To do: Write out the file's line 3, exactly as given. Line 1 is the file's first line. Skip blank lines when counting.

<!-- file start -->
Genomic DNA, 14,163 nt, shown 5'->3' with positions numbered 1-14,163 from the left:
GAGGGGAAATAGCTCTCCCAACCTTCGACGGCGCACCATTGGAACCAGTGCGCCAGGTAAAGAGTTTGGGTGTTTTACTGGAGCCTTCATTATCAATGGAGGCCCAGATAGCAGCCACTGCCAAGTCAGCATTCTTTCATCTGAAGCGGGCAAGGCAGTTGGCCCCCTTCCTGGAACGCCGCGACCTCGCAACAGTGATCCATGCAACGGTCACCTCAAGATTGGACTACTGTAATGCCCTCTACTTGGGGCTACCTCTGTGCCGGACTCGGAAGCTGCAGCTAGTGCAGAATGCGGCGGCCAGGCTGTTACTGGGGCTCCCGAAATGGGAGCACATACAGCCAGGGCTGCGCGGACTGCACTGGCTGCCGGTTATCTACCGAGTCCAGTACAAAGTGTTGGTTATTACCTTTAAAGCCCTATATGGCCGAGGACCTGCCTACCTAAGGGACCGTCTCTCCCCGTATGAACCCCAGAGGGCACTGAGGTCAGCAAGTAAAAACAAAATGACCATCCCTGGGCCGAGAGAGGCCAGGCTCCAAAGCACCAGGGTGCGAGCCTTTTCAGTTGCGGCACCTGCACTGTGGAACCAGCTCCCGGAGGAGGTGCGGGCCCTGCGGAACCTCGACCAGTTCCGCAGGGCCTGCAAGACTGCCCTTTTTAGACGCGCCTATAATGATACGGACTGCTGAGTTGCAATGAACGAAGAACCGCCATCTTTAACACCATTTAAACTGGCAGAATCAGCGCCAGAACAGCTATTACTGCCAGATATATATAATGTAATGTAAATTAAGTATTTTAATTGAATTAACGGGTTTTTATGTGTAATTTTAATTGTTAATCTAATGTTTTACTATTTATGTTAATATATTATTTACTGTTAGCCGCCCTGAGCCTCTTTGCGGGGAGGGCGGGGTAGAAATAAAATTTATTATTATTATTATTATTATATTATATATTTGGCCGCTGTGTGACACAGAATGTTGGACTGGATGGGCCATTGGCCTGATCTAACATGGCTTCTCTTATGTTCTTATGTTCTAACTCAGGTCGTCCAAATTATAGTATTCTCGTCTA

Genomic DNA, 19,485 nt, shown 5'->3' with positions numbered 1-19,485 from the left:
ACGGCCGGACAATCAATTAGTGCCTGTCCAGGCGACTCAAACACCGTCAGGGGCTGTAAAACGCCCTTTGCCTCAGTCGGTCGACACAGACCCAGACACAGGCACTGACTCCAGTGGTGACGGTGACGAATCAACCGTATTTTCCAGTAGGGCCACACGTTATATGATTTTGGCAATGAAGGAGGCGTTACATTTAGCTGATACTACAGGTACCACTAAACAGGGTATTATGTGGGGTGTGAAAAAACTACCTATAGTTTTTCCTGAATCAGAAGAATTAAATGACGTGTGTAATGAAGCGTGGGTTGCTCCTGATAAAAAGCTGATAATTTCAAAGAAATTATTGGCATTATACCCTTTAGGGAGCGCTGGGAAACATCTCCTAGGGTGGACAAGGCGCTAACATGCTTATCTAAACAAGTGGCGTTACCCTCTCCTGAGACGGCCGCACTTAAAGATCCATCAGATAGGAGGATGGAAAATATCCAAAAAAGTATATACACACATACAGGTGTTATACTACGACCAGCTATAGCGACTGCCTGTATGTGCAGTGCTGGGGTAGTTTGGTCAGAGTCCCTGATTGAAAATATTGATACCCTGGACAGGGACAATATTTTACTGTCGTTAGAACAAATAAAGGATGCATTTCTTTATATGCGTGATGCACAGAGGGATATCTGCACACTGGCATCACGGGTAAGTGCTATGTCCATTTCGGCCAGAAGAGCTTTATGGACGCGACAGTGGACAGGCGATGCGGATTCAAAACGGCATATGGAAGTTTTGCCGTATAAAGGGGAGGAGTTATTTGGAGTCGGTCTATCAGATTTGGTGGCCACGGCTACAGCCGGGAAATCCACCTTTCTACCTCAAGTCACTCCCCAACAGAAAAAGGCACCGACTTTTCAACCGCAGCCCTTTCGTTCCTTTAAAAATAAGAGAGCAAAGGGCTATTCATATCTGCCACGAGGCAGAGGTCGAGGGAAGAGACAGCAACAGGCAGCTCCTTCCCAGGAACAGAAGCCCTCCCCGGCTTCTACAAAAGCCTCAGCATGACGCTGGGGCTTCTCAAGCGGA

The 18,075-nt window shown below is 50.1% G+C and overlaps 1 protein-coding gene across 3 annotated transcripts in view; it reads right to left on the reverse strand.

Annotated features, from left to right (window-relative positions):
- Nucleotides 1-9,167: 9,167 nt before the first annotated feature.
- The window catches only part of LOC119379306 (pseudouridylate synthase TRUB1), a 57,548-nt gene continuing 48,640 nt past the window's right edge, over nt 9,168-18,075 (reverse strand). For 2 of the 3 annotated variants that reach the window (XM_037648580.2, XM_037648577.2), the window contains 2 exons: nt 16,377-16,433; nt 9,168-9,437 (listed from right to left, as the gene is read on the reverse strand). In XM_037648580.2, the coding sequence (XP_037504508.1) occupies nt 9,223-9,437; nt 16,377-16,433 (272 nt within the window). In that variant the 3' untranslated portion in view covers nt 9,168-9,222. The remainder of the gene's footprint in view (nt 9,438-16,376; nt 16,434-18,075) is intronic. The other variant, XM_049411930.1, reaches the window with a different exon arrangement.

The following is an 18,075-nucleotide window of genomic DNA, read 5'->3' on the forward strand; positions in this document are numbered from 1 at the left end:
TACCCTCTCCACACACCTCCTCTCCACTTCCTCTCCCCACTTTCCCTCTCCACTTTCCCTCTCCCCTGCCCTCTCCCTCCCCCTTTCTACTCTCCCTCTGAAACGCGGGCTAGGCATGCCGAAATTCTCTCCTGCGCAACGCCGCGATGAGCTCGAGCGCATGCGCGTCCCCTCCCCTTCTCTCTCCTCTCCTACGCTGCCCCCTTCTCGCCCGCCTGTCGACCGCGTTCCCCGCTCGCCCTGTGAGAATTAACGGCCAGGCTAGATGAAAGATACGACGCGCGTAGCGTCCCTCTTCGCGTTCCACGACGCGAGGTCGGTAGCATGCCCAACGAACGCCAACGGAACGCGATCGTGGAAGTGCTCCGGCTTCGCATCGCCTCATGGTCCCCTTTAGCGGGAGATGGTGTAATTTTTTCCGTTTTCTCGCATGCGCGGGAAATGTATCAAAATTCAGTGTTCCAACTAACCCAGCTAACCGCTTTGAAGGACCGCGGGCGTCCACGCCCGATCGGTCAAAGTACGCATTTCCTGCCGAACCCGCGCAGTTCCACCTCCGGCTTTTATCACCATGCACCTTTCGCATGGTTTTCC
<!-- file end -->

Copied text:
Genomic DNA, 19,485 nt, shown 5'->3' with positions numbered 1-19,485 from the left: